Diabetes in Infants and Children: Things to Know

By MAYS Latest Reply 2013-02-08 11:25:34 -0600
Started 2013-02-08 11:25:34 -0600

Diabetes is a choice no parent would make for their child. But unfortunately, it
is not our choice to make.

You can choose to fight it, though. You can choose to give yourself the knowledge,
the patience, and the flexibility to help your child manage this disease. And to
help him or her grow up with every opportunity to participate and succeed in
childhood activities. (In fact, many adults who were diagnosed with diabetes as a
baby or toddler believe they had it easy — because they never had to "unlearn"
eating habits, and testing and injections were always just a part of normal life!).


Top 15 Tips for Managing Diabetes in Infants and Toddlers:

1. Use heels rather than sensitive fingers to reduce the discomfort of self blood glucose monitoring (SBGM).

2. Administering insulin immediately after eating might be recommended due to the unpredictability in food behaviors at this age.

3. Never sneak up on little ones hoping not to distress them with SBGM or insulin injections, as the child may become anxious then when the parent comes closer anticipating a possible shot or blood glucose stick – instead talk them through it calmly and with a hug at the end!

4. Set up a diabetes station for checks – not at the child’s bed – leave this as their comfort area.

5. Review your technique with your health care team if injections seem to hurt. Ice or a numbing cream might be recommended to help numb the area or devices like ‘inject ease’ could help. Pumps are also utilized more frequently due to the very small doses of insulin needed in this tiny population – reduces injections to once every 3 days typically.

6. Check your child’s blood glucose level if he/she is acting out of sorts. Behavior change may be the first sign of BG changes, typically low BG levels. Other signs might include sweating, trembling, unusual unsteadiness or a particular cry.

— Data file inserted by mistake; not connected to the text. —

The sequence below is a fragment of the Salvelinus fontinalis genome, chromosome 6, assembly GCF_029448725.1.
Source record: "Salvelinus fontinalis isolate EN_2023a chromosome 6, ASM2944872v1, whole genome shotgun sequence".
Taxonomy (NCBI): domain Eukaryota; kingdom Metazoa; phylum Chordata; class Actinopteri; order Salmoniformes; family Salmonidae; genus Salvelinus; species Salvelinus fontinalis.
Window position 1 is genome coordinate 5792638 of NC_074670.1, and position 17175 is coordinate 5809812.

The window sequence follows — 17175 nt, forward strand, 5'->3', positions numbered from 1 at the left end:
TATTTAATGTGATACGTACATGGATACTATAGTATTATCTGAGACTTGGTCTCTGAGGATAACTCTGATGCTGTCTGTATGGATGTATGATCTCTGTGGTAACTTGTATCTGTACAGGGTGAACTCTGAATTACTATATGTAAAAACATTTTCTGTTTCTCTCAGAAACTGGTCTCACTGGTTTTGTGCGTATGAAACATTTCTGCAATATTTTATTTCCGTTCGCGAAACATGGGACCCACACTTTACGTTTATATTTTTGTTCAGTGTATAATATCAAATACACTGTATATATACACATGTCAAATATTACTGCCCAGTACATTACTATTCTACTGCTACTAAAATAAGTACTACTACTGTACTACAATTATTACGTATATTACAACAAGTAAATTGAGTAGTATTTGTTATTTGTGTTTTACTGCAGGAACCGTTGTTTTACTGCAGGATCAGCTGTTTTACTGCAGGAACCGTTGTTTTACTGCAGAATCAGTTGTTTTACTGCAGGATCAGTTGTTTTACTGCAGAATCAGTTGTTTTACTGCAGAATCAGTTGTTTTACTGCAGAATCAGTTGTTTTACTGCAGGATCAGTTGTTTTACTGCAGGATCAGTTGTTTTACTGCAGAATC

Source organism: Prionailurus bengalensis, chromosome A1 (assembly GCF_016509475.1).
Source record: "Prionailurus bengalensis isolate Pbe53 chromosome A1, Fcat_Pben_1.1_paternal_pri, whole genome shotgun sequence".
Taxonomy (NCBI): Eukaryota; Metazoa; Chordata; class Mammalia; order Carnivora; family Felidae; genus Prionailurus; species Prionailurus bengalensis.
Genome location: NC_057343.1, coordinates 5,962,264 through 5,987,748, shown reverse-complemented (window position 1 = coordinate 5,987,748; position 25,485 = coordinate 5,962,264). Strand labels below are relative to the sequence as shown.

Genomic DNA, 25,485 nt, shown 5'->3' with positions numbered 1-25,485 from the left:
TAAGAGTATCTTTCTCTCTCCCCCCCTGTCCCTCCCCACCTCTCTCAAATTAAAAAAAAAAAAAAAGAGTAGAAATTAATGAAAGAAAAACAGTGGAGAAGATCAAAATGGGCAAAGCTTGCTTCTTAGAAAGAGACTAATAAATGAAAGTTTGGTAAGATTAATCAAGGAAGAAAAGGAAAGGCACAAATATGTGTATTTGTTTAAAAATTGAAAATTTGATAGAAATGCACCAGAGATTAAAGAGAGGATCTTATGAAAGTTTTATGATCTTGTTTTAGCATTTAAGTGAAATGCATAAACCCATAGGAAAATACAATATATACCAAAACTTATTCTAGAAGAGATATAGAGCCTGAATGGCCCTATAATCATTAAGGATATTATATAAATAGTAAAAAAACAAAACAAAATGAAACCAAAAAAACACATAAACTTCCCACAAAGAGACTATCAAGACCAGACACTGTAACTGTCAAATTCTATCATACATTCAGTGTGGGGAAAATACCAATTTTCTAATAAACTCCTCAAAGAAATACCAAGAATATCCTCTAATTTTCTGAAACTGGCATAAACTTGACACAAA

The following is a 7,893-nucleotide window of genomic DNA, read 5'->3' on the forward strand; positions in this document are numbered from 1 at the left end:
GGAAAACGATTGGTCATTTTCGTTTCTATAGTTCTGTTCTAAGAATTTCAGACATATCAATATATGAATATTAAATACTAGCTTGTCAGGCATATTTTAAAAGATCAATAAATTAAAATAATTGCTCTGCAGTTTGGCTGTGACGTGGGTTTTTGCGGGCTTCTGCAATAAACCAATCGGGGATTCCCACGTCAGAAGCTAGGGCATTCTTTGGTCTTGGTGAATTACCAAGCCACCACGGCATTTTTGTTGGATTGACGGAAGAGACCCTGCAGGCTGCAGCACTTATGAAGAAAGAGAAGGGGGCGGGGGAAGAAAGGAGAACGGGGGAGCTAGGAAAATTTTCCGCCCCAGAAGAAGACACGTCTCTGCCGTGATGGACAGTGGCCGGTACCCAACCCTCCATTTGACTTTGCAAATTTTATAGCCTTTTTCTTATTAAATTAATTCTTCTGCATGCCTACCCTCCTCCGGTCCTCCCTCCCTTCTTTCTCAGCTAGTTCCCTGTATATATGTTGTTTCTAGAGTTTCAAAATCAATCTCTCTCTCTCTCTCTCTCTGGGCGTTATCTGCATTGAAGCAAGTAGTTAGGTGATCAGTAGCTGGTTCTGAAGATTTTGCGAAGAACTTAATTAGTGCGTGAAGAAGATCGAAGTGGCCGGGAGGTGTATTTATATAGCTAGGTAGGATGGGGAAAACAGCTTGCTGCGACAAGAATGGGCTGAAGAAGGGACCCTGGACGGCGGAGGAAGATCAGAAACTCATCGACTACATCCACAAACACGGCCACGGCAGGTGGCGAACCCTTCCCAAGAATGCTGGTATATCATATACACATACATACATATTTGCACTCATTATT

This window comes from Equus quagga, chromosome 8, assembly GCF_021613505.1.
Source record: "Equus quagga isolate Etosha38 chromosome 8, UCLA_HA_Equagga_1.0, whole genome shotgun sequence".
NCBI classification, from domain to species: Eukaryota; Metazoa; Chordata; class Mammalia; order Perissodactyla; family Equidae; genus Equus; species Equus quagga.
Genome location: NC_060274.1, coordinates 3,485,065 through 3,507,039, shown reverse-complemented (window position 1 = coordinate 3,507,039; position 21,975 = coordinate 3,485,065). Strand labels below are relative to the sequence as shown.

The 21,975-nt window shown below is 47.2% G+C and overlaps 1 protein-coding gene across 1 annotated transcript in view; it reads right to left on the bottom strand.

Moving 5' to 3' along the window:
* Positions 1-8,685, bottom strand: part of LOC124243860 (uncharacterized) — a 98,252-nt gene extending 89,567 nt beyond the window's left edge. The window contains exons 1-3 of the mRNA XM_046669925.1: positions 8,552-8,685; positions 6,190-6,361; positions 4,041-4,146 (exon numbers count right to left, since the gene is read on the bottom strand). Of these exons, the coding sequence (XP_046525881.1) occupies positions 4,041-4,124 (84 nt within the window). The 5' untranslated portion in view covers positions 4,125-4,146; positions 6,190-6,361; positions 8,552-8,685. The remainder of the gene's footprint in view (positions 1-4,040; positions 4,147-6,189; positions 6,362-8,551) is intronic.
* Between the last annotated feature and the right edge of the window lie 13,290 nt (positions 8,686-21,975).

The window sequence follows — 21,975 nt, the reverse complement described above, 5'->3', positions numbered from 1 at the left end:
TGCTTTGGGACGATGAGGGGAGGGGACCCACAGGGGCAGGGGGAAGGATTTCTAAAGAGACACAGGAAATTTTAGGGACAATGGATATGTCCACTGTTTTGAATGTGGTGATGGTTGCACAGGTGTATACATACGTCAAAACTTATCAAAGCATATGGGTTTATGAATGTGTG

7. Identify the required amount and type of foods / fluids to treat lows – maybe as little as 5-10 grams of carbs in infants and toddlers. An oral syringe on hand is a good idea for administering syrup type fluids if low. Never give anything by mouth if unconscious – instead turn the child on their side and call 911 immediately.

8. Identify high sugars by an increase in frequency of: diaper changes, infections, sleepiness or fussiness.

9. Remember increased activity usually lowers blood glucose levels. Toddlers in particular can have a varied activity level, therefore, more carbs may be required during times of additional activity.

10. Let toddlers assist with SBGM and insulin injections whenever possible. For instance, have them choose the site for BG checks or insulin injections.

11. Check BG more frequently when infants/toddlers get sick. There is an increased risk for BG elevation. Remember to encourage lots of fluids. Check for signs of dehydration: a reduction in wet diapers will be a sure sign as will a dry looking and sounding mouth.

12. Ask questions and ensure you have an accessible health care team to address any concerns

13. Don’t use food as rewards. Instead use stickers, toys, hugs and kisses, or play time.

14. Make diabetes a family condition. It is always best when all family members are involved in the care so that the responsibility does not fall on any one person.

15. Don’t neglect the emotional aspects of diabetes! It can be frightening to have an infant or toddler with diabetes because of an inability to let you know what he/she is feeling. Share these thoughts and feelings with other family members or friends, with your health care team or reach out to the PEP Squad (Parents Empowering Parents).



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